How can a weapon (or device of any sort, for that matter) that generates a length-controlled beam of coherent (tangible, physical, visible, etc) light not generate heat? Light is hot. If I shine my LED flashlight on my wooden desk long enough, the area on which the light falls will heat up.

A lightsaber is essentially a very powerful laser. It absolutely generates heat whenever it is turned on. Saying that it only generates heat when it comes in contact with an object is utterly ridiculous. An electric knife blade only generates heat when it contacts an object, because that's the only time it produces friction (the motor generates heat all the time, but I mean the blade itself).

Anything that is as small as a lightsaber, and has the power output of a lightsaber, generates heat whenever it is turned on. Running wires from one end of a battery, through resistors and then back into the battery generates heat, and that's not producing anything but electrical resistance.

The databank article mis-represents the lightsaber to avoid answering this question: "How can you fight, for any extended period of time, with a giant heat-producing, coherent laser beam two inches from your hand and not smell burnt meat?"

Getting back on topic: Yes, the lightsaber could have made a viable heat source. But what was Han to have done with it? Stick in in the snow? It would melt a hole through snow, ice and bedrock all the way to the planet's core, or at least until it hit something hard enough to stop it, or hot enough to fry it's electronics. Hang it from the ceiling of "the shelter?" Better hope the wind doesn't blow too hard.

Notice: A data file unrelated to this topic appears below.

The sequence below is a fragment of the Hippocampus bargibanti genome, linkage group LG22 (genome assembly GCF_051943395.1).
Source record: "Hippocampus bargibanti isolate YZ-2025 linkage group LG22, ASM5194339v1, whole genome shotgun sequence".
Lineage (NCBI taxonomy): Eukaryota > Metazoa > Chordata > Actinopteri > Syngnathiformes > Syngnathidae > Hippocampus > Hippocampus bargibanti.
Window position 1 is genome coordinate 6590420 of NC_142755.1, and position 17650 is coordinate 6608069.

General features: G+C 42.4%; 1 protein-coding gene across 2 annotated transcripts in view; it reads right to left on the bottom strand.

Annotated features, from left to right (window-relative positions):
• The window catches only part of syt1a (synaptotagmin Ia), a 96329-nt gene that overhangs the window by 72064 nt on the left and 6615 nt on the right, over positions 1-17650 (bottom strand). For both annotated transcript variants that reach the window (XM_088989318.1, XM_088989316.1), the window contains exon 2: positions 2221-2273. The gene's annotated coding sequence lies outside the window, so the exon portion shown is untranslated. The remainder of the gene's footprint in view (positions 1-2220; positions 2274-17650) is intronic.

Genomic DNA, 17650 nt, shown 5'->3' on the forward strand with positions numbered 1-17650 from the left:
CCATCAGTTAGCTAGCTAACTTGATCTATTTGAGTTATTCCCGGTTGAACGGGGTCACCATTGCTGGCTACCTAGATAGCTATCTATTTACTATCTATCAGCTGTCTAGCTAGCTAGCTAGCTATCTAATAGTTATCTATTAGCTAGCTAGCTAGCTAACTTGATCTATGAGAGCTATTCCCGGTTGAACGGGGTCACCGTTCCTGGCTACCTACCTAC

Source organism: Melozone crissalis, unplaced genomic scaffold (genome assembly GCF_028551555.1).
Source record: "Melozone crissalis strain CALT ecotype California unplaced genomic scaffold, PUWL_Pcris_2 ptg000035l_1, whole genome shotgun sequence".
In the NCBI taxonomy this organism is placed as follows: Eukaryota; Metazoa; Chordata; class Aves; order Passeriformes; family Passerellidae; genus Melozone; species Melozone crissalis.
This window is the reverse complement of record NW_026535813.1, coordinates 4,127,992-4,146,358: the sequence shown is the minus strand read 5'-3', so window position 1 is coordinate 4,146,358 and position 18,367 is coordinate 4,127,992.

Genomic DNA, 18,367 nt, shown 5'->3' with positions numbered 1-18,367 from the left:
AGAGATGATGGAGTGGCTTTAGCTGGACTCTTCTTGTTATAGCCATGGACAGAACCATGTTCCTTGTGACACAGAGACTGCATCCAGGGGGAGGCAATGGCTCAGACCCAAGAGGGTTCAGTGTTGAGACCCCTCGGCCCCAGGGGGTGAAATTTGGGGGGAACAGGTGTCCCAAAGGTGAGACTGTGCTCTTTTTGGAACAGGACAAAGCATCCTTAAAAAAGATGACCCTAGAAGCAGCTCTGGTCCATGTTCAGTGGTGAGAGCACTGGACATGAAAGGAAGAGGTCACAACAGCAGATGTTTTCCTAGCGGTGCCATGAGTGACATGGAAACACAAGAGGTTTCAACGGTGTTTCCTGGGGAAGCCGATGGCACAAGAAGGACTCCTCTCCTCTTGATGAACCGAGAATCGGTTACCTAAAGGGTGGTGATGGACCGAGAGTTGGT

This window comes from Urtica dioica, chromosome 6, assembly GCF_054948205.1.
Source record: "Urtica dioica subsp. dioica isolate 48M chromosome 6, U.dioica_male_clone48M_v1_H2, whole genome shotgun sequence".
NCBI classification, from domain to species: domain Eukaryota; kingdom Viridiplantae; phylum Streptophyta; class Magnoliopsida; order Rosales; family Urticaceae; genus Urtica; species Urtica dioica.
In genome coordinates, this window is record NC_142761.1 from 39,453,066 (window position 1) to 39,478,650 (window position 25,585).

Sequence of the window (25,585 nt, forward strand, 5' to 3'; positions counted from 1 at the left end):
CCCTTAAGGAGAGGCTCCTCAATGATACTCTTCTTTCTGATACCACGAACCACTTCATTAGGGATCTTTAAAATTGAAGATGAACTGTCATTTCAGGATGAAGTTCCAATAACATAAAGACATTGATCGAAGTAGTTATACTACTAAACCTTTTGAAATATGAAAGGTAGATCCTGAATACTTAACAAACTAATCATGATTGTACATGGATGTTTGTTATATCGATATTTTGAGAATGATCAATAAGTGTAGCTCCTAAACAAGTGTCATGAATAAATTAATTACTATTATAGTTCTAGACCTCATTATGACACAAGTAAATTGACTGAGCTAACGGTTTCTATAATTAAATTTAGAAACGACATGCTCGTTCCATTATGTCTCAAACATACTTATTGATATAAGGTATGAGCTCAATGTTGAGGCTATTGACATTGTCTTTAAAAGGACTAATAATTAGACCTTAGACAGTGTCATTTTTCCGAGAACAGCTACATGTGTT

I think that the amount of heat the lightsaber passed to the tauntaun corpse, while perhaps measurable, is negligible. It certainly wouldn't have had any notable effect on how long Luke could have survived.
This debate is entirely academic, at any rate, because Luke DID survive, so really the question becomes: how long did it take Han to build the shelter?

I have to go with "several seconds, perhaps an entire minute." To re-iterate a previous comment: I can go to Wal-Mart and buy a tent that unfolds itself in just a few seconds. Then all I have to do is nail it down.

That argument does beg the question: If it only took Han a few seconds to setup the shelter, why bother cutting open the tauntaun? Answer: "Shit happens." Yes, under ideal conditions, it only takes a minute to setup the shelter. But Luke is delirious, probably dehydrated, and all-in-all, in bad shape. If something goes wrong, and it takes longer than planned to build the shelter, Luke will be okay for the few extra minutes Han needs to fix it. If everything does go according to plan, no harm done. Luke is no worse off than he would have been had Han not stuck him in the tauntaun.

"Plan for the worst, hope for the best," my dad always said.

So: How long could Luke survive in a Tauntaun? Who cares? At most, it should have taken Han five or ten minutes to pitch a tent and setup a space heater, even in the middle of a blizzard. If he was doing anything more than pitching a heated tent, he needs to be shot for unnecessarily endangering his friend's life.

If anyone has, in fact, pitched a tent during a blizzard, I will of course defer to their experience, but you can be damn sure I'll be trying it during the next convenient blizzard. Watch this blog for debriefing.